I’ve been very fortunate to spend a lot of time visiting different places. To say I have wanderlust would be a mild understatement. Almost every day I’m checking flight prices, trying to figure out what new and exotic location I will go next. All of my spare change goes to adventures (on the upcoming shortlist is Turkey and Russia). I’ll stay in hostels, eat cheap food, travel with my handy-dandy Osprey Porter backpack full of only the clothes I need to get by.
Last December, I decided it was time for another adventure. Yes, I had just been to Poland over Thanksgiving. But one can never start planning too soon for the next trip.
I’ve had a vague idea of what Seattle was like for years. A cloudy place by the sea, at one of the most north-western points of the US, I wasn’t sure if it was a place that really attracted for me. I like sunshine and spring days. A friend of mine moved out there for grad school in 2010, and she had been asking for years for me to visit.
With work’s big conference in the first week of March, I knew I would need a major mental break. I booked a five day trip to Seattle, hoping to find out what this place was all about.
I’m in love. Seattle you have stolen my heart.
I know I was lucky. We had misty and rainy weather my first few days, but Sunday and Monday were sunny and warm. The skies were just clear enough to see Mount Ranier in the distance. I may just have seen every neighborhood Seattle has to offer, thanks to my friend and tour guide Teresa Brown. Each has it’s own vibe and feel. The city is mellow and laid back, a perfect contrast to the constant bustle that is New York City. Even Brooklyn, my borough paradise and escape, can be overwhelmingly fast paced at times.
After arriving on Thursday morning, pushing through exhaustion from an early wake up and long flight time, I made my way onto the Link Light Rail (Seattle’s form of train transit) and two busses into the University District. Public transit was easy enough to figure out; once you know one city, other cities are relatively easy to navigate (plus, Google Maps transit directions… let’s be real). I arrived on campus for the University of Washington and was immediately in awe.
The campus is beautiful. It has the feel of Oxford University, while being next to the Sound and overlooking Mount Ranier. Sprawling grassy knolls fill the crevices between elaborate stone buildings. No building is more impressive than the Suzzallo Library. It’s been my life’s mission to stand in the historic reading room and twirl amongst the books (well, since 2010 anyway). Being in the actual reading room far outweighs looking at a single picture.
My alma mater, Michigan State University, has a pretty campus. But the University of Washington blows it out of the water.
Teresa lives on Bainbridge Island; while geographically it’s rather large and home to around 18,000 people, it has a spacious and almost small town feel. Her spacious studio apartment, above the garage of a family home, overlooks the shore, Seattle skyline, and mountain ranges. The roads are windy and the downtown is quaint. No chain outlets are found, just shops purveying local art and fresh seafood. Tiny bakeries open in the early hours, as the residents arrive ready to be filled with famous Seattle coffee. There truly is such thing as latte art.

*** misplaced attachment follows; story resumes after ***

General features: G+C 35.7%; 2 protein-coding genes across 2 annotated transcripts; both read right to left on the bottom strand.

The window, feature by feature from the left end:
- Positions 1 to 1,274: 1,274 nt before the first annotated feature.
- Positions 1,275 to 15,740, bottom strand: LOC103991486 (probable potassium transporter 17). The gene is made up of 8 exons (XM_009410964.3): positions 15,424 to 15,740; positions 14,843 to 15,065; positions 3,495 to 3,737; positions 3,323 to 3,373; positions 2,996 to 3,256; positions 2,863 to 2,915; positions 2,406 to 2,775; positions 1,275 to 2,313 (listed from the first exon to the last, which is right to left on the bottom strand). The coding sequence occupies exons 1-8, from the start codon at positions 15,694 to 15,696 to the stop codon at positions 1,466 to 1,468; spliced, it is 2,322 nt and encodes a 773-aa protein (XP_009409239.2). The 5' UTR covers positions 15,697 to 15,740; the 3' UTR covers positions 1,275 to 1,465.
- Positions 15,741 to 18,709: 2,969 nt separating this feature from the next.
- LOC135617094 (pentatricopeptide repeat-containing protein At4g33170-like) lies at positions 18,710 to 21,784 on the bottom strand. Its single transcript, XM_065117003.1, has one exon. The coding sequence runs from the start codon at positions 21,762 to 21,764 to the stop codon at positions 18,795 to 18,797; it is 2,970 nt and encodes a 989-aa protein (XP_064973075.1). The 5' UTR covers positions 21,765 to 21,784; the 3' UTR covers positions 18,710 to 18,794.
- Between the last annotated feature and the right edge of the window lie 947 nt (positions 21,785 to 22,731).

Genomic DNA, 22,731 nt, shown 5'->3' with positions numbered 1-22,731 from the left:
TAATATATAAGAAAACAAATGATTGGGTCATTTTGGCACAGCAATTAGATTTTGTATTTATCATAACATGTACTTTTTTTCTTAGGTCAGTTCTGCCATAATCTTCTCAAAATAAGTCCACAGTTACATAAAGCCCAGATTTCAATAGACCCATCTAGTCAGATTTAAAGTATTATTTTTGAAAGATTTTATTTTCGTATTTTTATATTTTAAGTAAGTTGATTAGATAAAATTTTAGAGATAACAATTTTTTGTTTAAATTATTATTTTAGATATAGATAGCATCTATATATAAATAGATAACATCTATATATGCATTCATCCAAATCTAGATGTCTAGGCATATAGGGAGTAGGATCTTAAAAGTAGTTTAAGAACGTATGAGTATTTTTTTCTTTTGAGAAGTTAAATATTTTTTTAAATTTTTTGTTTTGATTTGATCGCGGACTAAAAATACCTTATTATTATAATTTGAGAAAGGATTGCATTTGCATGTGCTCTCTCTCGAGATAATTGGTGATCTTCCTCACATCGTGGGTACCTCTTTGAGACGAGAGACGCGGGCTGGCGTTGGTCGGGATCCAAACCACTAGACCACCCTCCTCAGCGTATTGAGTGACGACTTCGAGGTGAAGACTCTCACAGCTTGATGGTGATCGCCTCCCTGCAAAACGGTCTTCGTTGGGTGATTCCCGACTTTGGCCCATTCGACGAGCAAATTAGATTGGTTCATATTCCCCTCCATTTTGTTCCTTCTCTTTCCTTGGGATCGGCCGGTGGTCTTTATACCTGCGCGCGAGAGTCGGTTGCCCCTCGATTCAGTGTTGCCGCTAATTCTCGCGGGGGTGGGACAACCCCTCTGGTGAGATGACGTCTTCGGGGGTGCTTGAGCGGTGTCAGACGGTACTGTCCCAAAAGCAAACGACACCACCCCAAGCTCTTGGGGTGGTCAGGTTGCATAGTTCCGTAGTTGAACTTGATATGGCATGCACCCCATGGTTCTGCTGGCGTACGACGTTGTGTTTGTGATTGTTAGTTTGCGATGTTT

Over the weekend, we spent time in various coffee shops and eateries. Dinner at Bizarro, coffee from Lighthouse Roasters in Fremont, chocolate from Theo’s, bubble tea with chocolate pudding instead of bubbles, and more. I painstakingly checked into every shop, restaurant, and historical space in order to best document my journey. I took photos and will soon match this data up in order to best recap and offer advice to future Seattle visitors.
We even had the chance to go to a professional soccer game, a first for the both of us. The Seattle Sounders versus the Portland Timbers; a rivalry to beat all rivalries (well, at least as far as American professional soccer goes). Teresa and I met up with another friend from Tacoma, and we watched Seattle score at 13 minutes… followed by a Portland score in the last 30 seconds. I’ve never been much of a professional sports watcher, but this game really kept my attention.
On my last full day, Teresa and I took a little day trip to Port Townsend, the former customs checkpoint for entering the Sound towards Seattle and Tacoma. The city was quaint and historical, with a small museum highlighting its history. The ship docks gave a majestic view of the ocean and mountain ranges. We stopped for brothy clam chowder at Hudson Point Cafe, where the clams came in the shell and the soup was served with bread made right down the street. Outstanding.
If I had a few more days, I know just what I would have done: visited Mount Saint Helens and gone through the lava tunnels, climbed Mount Ranier, and had about ten million more lattes. Ok, maybe not ten million. But a girl can dream, right?
Until next time, Seattle. I look forward to being in your cloudy beauty again soon.
Edit: Want to check out the awesome places I visited while in Seattle? Subscribe to my Seattle Must Do List on Foursquare.